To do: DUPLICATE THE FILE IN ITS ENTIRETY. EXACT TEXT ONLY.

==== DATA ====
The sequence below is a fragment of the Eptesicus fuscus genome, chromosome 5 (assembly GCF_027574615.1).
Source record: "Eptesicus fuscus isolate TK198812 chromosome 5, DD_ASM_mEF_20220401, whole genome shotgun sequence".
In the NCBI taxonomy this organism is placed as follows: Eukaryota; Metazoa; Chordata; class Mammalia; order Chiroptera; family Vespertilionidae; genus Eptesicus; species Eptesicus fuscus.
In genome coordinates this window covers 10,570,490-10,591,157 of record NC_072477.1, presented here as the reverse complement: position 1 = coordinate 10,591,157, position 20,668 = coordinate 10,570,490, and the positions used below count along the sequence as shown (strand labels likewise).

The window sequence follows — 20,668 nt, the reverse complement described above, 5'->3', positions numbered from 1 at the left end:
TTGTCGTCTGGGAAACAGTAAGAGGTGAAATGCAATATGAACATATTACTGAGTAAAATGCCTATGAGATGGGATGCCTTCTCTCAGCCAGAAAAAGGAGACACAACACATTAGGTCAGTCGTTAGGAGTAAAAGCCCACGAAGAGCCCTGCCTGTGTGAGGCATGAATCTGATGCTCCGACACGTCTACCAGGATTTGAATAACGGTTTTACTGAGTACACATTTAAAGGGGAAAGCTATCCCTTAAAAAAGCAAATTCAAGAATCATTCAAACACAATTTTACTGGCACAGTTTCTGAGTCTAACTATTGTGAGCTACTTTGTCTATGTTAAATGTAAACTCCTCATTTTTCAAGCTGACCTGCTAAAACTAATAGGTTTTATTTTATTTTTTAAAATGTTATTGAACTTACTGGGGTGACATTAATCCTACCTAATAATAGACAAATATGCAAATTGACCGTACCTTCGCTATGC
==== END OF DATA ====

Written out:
The sequence below is a fragment of the Eptesicus fuscus genome, chromosome 5 (assembly GCF_027574615.1).
Source record: "Eptesicus fuscus isolate TK198812 chromosome 5, DD_ASM_mEF_20220401, whole genome shotgun sequence".
In the NCBI taxonomy this organism is placed as follows: Eukaryota; Metazoa; Chordata; class Mammalia; order Chiroptera; family Vespertilionidae; genus Eptesicus; species Eptesicus fuscus.
In genome coordinates this window covers 10,570,490-10,591,157 of record NC_072477.1, presented here as the reverse complement: position 1 = coordinate 10,591,157, position 20,668 = coordinate 10,570,490, and the positions used below count along the sequence as shown (strand labels likewise).

The window sequence follows — 20,668 nt, the reverse complement described above, 5'->3', positions numbered from 1 at the left end:
TTGTCGTCTGGGAAACAGTAAGAGGTGAAATGCAATATGAACATATTACTGAGTAAAATGCCTATGAGATGGGATGCCTTCTCTCAGCCAGAAAAAGGAGACACAACACATTAGGTCAGTCGTTAGGAGTAAAAGCCCACGAAGAGCCCTGCCTGTGTGAGGCATGAATCTGATGCTCCGACACGTCTACCAGGATTTGAATAACGGTTTTACTGAGTACACATTTAAAGGGGAAAGCTATCCCTTAAAAAAGCAAATTCAAGAATCATTCAAACACAATTTTACTGGCACAGTTTCTGAGTCTAACTATTGTGAGCTACTTTGTCTATGTTAAATGTAAACTCCTCATTTTTCAAGCTGACCTGCTAAAACTAATAGGTTTTATTTTATTTTTTAAAATGTTATTGAACTTACTGGGGTGACATTAATCCTACCTAATAATAGACAAATATGCAAATTGACCGTACCTTCGCTATGC